Personalized Transfer from the Hotel – If you aren’t sold on either of the options listed above, simply send an email to info@seeyouinbrazil or call (803) 234-0103, and Mister Brazil we’ll book you a private transfer that will take you to and from the Sambadrome:

1- Transfers are round trip

2- The van stops at the hotel on the beach and drives to the Sambadrome area. The van will start at 6 p.m. You will receive the exact time for your hotel for your convenience.

3 - Guides speaking Portuguese and English will be available all night long to help you get to the carnival areas.

4 - If you are in Ipanema Beach, the shuttle will depart from Praia Ipanema Hotel. Our staff can walk with you on Ipanema Beach from your hotel to Praia Ipanema Hotel.

5 - On call 24/7 assistance is given by our staff members to ensure you enjoy your experience.

Returning from the Sambadrome to your Hotel in Copacabana Beach

  • to have a guide inside with you, please contact Mister Brazil for more information. It s possible, but, you have to pan extra for that.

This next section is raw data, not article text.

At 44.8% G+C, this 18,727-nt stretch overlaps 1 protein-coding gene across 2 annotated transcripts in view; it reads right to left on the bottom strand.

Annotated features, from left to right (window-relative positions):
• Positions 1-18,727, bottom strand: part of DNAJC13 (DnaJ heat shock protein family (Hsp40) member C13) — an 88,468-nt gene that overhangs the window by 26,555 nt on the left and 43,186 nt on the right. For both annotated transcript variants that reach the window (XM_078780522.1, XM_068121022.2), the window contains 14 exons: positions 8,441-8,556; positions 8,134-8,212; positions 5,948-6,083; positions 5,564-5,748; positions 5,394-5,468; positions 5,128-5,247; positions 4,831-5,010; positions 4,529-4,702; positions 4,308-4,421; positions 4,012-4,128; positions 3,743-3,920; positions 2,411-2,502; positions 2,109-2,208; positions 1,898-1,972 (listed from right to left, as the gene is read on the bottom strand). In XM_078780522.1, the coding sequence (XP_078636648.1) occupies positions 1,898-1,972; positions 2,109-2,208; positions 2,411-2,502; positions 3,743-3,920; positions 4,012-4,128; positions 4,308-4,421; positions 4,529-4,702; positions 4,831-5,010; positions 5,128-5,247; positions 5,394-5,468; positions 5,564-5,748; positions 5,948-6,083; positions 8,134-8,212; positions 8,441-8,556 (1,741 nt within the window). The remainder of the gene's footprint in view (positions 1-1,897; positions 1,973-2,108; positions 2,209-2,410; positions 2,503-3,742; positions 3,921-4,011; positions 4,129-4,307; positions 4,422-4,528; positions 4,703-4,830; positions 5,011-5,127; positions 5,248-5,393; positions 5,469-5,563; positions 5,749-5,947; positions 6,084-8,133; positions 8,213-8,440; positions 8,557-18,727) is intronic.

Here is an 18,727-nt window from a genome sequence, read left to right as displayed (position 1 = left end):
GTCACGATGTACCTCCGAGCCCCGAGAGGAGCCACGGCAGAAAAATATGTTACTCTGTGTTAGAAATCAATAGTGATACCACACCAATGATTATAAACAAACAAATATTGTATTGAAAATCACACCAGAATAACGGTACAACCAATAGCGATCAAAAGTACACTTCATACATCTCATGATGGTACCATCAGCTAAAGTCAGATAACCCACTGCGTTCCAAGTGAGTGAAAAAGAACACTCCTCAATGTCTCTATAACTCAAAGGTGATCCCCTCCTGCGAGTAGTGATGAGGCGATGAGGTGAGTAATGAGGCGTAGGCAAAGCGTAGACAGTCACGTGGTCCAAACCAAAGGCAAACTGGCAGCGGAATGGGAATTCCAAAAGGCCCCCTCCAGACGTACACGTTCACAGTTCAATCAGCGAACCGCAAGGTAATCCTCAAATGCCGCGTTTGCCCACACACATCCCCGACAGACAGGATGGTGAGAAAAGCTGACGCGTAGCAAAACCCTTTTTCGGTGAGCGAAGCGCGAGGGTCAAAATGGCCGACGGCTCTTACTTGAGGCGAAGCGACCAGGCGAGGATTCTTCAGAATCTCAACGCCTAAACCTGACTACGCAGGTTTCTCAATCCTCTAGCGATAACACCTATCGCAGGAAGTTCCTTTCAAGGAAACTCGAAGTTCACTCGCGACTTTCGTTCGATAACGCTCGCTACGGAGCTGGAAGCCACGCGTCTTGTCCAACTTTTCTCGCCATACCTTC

Important Questions and answer to help you at Rio’s festivals


How do I choose a sector to best enjoy the carnival festival?

Sectors 2, 4, 6 and 8 have recently been built, have newer facilities and offer access to an area where you can listen to samba and pagodeiros playing throughout the night.
In addition, they offer the same view as the opposing sectors, the odd ones.

Is it true that only tourists (foreigners ) can buy tickets for the sector 9 ?

No.. Anyone is able to purchase tickets for section 9, or anything other section for that matter (except section 1, that is). The primary reason that most tourists chose this section over the others is for the ease of access, comfortable seating, and ticket availability.  

If I want a numbered seat, how do I reserve one?

All seats are not numbered. If you want to ensure you purchase numbered seating, you must choose Section 9. All other bleachers offer "free" seats without assigned, numbered seats, applying the principle: first come, first serve.

Is there any section tourists should avoid?

Although all sections are safe and secure, you will want to exercise caution in sectors 12 and 13, as they are at the end of the avenue. If at all possible, try to purchase tickets in sectors 6, 7, 8, 9, 10 or 11. Buying tickets in these sections will provide you with an optimal viewing experience.

The Best of the Best: Os Camarotes

Exclusive, elegant, exceptional. These luxury boxes, or camarotes, as they call them in Brazil, are the crème de la crème of Carnival seating. In this section, the red carpet is rolled out, and all who enter receive VIP treatment: optimal parade viewing, air-conditioned seating, gourmet buffet, open bar, non-stop service.